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IF YOU HAVE RECEIVED THIS IN ERROR PLEASE CALL ME IMMEDIATELY 910-893-7334


-----Original Message-----
From: Medical Libraries Discussion List [mailto:[log in to unmask]] On Behalf Of Kraft, Michelle
Sent: Friday, April 01, 2016 9:45 AM
To: [log in to unmask]
Subject: Re: My rant about not teaching PubMed

Back when I was at a different hospital with medical students (not pharmacy students) absolutely NONE of them had PubMed (nor Ovid or any other database) training.
On their hospital rotations in my hospital they were asked to do research and they were drowning.  I was totally surprised that they got no PubMed training while they were at the medical school.
I called the librarians from the medical school that we got the students and I was told this....

It was felt that medical students don't need to use PubMed in their first two years of medical school education so the librarians focus on other things.  

I said fine, but then after 2 yrs you are sending them out to hospitals to do their rotations and they are asked to do research on PubMed and they can't.  So you are sending out unprepared students.  If they don't need it during the first 2 yrs of medical school they definitely need it before they do their rotations. When will it be taught?

Long story short, it wasn't being taught nor was it going to be taught before the medical students came to my hospital.  So I worked with the program coordinators at my hospital to have PubMed class for the students squooshed in during one of their rotations.  It was better than nothing and just like Patti said, every one of them mentioned they wished they had been taught the information earlier.

***Please note this past experience is not related at all to my current experience.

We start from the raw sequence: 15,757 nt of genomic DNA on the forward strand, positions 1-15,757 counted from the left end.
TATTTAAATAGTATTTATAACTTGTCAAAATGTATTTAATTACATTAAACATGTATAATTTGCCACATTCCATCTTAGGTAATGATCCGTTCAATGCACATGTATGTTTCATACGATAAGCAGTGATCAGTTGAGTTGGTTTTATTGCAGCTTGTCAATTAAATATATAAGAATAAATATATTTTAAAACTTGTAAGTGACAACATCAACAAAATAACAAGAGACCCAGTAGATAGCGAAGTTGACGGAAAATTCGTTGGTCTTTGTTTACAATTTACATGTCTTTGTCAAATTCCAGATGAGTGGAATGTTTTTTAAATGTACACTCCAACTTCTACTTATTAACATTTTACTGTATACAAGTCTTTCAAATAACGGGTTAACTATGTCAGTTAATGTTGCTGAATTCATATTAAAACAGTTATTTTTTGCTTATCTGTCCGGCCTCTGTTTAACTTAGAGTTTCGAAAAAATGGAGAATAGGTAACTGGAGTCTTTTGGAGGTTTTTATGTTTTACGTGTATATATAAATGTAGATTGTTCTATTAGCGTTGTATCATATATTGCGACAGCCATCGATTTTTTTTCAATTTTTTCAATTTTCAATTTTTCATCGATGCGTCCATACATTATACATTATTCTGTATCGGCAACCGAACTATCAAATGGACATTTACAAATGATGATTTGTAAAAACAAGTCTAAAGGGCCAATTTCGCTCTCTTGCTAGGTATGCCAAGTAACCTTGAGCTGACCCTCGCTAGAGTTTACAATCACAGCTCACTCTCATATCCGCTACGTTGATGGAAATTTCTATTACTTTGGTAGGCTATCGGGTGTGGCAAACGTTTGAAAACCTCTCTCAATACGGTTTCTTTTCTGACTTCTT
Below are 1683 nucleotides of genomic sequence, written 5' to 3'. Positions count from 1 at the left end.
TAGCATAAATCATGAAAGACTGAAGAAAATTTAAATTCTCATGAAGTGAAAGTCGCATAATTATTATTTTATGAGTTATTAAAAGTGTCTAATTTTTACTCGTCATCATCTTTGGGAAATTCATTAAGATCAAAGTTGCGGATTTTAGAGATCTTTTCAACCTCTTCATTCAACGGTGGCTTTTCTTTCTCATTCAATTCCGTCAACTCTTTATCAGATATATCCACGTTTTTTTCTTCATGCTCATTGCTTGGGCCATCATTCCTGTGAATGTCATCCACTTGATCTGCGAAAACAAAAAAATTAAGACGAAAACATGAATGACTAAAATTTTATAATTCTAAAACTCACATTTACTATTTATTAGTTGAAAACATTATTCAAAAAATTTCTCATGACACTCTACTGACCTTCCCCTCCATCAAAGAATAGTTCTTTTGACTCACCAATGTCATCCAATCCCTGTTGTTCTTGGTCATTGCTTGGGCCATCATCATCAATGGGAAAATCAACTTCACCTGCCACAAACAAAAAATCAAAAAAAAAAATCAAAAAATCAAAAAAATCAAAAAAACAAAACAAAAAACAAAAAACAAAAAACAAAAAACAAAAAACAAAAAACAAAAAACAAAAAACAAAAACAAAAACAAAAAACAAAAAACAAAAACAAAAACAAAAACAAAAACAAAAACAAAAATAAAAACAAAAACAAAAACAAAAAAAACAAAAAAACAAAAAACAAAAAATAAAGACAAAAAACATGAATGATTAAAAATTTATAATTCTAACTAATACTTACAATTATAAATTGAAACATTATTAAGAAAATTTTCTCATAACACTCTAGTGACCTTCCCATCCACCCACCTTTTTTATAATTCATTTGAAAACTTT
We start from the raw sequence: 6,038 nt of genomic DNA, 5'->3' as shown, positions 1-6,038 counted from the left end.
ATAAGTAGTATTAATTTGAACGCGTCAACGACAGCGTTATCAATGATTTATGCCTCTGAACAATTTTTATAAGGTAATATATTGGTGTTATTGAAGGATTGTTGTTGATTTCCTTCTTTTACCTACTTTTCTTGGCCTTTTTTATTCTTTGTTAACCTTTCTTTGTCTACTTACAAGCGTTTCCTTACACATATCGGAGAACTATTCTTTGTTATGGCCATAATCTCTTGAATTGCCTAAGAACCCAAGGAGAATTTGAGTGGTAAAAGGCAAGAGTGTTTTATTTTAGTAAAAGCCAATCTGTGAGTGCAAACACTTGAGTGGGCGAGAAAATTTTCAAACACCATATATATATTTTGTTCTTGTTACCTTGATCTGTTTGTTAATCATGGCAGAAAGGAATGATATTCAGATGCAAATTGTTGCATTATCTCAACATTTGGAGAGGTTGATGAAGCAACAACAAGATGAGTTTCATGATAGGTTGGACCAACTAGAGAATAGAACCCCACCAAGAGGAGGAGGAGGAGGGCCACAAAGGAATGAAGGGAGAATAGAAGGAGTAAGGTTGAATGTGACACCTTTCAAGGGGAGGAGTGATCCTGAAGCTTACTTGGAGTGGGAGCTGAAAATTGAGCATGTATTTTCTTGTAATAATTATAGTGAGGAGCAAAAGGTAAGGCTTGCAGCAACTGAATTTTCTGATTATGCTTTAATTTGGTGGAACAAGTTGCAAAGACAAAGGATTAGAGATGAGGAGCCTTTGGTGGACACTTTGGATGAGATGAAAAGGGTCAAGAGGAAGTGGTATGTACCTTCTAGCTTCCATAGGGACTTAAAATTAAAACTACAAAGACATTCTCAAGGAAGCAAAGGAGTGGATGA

Michelle

__________________________________________________________________________
Michelle Kraft, MLS, AHIP
Senior Medical Librarian
Cleveland Clinic Floyd D. Loop Alumni Library
9500 Euclid Ave. NA 30
Cleveland, OH 44195
(216) 445-7338
[log in to unmask]
orcid.org/0000-0001-8821-4828




-----Original Message-----
From: Medical Libraries Discussion List [mailto:[log in to unmask]] On Behalf Of Patti Reynolds
Sent: Thursday, March 31, 2016 5:48 PM
To: [log in to unmask]
Subject: My rant about not teaching PubMed

I taught 4 pharmacy rotation students how to use PubMed. None of them have been given the in depth education in PubMed. This is their only career tool if they go to most hospitals. They all said to a one - they wish they knew this sooner.
1. What are clinical queries
2. How to use MyNcbi to save collections. - during the workday 3. How to save searches(alerts).
4. How tousle filters properly
5. How to read a complete citation for needed information and get the most out of it There is much more that I know you all can add to.

But I am tired of hearing " I wish I had known this a lot earlier ". From a major state school student with impeccable credentials.